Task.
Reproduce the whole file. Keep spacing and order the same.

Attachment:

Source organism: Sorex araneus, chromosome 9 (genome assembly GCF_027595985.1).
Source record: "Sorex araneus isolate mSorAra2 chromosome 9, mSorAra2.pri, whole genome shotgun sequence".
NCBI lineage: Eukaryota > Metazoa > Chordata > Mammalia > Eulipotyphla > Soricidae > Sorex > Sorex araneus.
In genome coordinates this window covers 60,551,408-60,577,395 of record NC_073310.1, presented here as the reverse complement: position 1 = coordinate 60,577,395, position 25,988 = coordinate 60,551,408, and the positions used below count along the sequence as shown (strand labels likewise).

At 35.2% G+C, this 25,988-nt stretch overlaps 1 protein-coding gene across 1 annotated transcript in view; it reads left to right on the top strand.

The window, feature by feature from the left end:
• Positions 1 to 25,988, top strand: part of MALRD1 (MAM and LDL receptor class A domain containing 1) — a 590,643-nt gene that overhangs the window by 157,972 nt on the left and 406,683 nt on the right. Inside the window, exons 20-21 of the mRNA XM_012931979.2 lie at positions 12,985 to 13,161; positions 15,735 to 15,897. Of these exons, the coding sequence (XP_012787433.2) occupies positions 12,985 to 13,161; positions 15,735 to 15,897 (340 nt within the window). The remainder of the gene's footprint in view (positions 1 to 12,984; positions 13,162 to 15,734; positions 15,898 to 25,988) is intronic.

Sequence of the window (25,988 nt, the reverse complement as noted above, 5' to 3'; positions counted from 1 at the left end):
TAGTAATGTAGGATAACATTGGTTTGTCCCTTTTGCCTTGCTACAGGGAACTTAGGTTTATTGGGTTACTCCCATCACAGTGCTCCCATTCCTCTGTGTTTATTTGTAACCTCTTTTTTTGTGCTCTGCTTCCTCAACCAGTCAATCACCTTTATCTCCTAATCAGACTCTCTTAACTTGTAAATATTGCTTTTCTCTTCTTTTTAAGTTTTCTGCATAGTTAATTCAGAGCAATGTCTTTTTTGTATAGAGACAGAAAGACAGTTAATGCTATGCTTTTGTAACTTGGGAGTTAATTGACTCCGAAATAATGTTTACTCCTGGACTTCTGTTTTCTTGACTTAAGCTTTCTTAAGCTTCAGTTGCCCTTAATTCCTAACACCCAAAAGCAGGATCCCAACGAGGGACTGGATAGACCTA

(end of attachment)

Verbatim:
Source organism: Sorex araneus, chromosome 9 (genome assembly GCF_027595985.1).
Source record: "Sorex araneus isolate mSorAra2 chromosome 9, mSorAra2.pri, whole genome shotgun sequence".
NCBI lineage: Eukaryota > Metazoa > Chordata > Mammalia > Eulipotyphla > Soricidae > Sorex > Sorex araneus.
In genome coordinates this window covers 60,551,408-60,577,395 of record NC_073310.1, presented here as the reverse complement: position 1 = coordinate 60,577,395, position 25,988 = coordinate 60,551,408, and the positions used below count along the sequence as shown (strand labels likewise).

At 35.2% G+C, this 25,988-nt stretch overlaps 1 protein-coding gene across 1 annotated transcript in view; it reads left to right on the top strand.

The window, feature by feature from the left end:
• Positions 1 to 25,988, top strand: part of MALRD1 (MAM and LDL receptor class A domain containing 1) — a 590,643-nt gene that overhangs the window by 157,972 nt on the left and 406,683 nt on the right. Inside the window, exons 20-21 of the mRNA XM_012931979.2 lie at positions 12,985 to 13,161; positions 15,735 to 15,897. Of these exons, the coding sequence (XP_012787433.2) occupies positions 12,985 to 13,161; positions 15,735 to 15,897 (340 nt within the window). The remainder of the gene's footprint in view (positions 1 to 12,984; positions 13,162 to 15,734; positions 15,898 to 25,988) is intronic.

Sequence of the window (25,988 nt, the reverse complement as noted above, 5' to 3'; positions counted from 1 at the left end):
TAGTAATGTAGGATAACATTGGTTTGTCCCTTTTGCCTTGCTACAGGGAACTTAGGTTTATTGGGTTACTCCCATCACAGTGCTCCCATTCCTCTGTGTTTATTTGTAACCTCTTTTTTTGTGCTCTGCTTCCTCAACCAGTCAATCACCTTTATCTCCTAATCAGACTCTCTTAACTTGTAAATATTGCTTTTCTCTTCTTTTTAAGTTTTCTGCATAGTTAATTCAGAGCAATGTCTTTTTTGTATAGAGACAGAAAGACAGTTAATGCTATGCTTTTGTAACTTGGGAGTTAATTGACTCCGAAATAATGTTTACTCCTGGACTTCTGTTTTCTTGACTTAAGCTTTCTTAAGCTTCAGTTGCCCTTAATTCCTAACACCCAAAAGCAGGATCCCAACGAGGGACTGGATAGACCTA